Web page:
Thirsty tree roots blamed for damaging home sewer lines

KANSAS CITY, Mo. - The extreme drought from this summer is creating a potential problem underground for homeowners

Experts blame tree roots, thirsty for water in this drought season, for growing into sewer lines of older homes.

"What I've noticed is that we've been doing exponentially more sewer repairs and sewer line backups this year than in other years and I attribute it mostly to the drought," Bobby Hamilton, of Bob Hamilton Plumbing, said. 

Hamilton said homes most at risk at those built before the early 80's when builders used clay pipes. Tree roots grow toward sewer lines searching for water.   Newer homes are built with plastic pipes which eliminate tree root problems.

Several weeks ago while doing laundry, Justin DeNegri discovered water backing up in his basement.  He called the plumber and discovered the problem was tree roots growing into his sewer line.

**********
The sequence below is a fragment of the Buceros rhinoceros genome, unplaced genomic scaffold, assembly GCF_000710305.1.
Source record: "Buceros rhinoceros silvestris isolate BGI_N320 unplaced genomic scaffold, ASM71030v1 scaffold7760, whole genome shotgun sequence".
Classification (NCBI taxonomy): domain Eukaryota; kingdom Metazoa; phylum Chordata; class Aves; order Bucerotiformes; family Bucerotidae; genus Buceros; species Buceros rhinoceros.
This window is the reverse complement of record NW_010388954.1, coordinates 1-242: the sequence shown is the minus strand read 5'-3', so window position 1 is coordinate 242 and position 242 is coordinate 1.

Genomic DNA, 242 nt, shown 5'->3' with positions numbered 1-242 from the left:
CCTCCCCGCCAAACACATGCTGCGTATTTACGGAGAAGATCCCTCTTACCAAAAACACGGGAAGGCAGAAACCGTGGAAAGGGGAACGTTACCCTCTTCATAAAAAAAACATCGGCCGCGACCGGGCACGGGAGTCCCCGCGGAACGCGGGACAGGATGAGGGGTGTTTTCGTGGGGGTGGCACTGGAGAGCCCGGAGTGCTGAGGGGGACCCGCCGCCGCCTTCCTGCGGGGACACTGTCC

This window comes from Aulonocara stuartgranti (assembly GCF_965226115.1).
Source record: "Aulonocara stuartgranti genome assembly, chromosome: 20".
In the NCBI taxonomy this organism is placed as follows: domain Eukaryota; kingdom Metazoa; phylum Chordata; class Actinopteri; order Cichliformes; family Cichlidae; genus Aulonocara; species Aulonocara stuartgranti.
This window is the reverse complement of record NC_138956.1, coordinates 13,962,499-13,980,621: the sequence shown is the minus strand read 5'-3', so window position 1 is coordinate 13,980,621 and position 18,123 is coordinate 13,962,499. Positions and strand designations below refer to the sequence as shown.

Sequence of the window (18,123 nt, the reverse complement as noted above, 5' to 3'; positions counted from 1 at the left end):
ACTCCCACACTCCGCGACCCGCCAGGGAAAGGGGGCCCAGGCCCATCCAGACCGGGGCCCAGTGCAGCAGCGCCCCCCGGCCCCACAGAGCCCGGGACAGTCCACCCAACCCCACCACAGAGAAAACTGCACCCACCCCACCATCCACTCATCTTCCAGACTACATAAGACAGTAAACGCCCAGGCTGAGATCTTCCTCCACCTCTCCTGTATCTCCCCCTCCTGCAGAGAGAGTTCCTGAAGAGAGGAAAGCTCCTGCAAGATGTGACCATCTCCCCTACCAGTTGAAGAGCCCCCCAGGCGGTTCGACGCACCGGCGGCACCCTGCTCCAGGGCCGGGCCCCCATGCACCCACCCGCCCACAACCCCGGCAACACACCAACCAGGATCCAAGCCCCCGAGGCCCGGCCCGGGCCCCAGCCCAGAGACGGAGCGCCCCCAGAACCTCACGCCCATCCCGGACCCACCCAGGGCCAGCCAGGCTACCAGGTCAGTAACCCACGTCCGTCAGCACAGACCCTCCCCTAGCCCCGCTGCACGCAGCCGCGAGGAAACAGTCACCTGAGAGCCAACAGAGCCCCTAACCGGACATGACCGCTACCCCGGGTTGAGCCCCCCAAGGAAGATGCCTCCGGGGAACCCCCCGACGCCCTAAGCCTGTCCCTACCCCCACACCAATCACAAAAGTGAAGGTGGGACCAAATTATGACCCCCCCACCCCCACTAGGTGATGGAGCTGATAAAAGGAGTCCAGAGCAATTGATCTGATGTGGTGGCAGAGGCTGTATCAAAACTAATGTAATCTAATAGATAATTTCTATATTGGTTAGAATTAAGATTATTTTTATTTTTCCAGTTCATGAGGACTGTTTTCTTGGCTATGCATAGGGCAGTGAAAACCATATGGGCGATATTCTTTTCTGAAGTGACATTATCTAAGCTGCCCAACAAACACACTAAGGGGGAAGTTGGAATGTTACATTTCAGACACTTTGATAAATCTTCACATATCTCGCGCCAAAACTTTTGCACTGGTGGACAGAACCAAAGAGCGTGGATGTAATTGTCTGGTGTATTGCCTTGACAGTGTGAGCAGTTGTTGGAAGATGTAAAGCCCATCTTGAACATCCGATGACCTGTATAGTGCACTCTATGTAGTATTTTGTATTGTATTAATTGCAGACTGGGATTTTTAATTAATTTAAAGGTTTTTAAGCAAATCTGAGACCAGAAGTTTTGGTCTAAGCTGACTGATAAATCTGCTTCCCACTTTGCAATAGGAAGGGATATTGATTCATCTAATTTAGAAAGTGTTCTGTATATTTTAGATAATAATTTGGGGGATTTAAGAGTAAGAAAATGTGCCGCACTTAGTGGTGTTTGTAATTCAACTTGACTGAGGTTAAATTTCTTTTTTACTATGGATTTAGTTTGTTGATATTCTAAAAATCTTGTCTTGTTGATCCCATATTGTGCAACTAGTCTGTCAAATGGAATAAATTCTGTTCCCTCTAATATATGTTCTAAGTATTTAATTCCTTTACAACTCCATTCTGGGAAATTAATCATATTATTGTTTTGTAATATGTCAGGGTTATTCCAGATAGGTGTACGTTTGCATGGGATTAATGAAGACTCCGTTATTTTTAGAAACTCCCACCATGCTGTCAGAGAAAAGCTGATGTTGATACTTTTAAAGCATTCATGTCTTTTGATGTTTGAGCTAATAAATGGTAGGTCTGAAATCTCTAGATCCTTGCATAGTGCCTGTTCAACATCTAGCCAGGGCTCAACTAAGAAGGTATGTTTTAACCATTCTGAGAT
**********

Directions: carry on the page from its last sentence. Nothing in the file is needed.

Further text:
"Their explanation was that basically this is a huge problem, not only for my case but throughout the city," DeNegri said.

 A plumber removed the clog at DeNegri's home by snaking the line.  It is an inexpensive fix but he worries he may just be buying time. 

"As those roots grow back in they are going to be stronger and that is going to cause for probably more problematic issues in the future,"  DeNegri said.

As a homeowner, you can have your home sewer lines inspected.  If a problem is discovered, you can plan out the solution before it becomes a serious problem.

Before buying a home, Hamilton said it is a good idea to have the lines inspected.  It costs around $100.  An inspection could help you avoid a bigger problem later.

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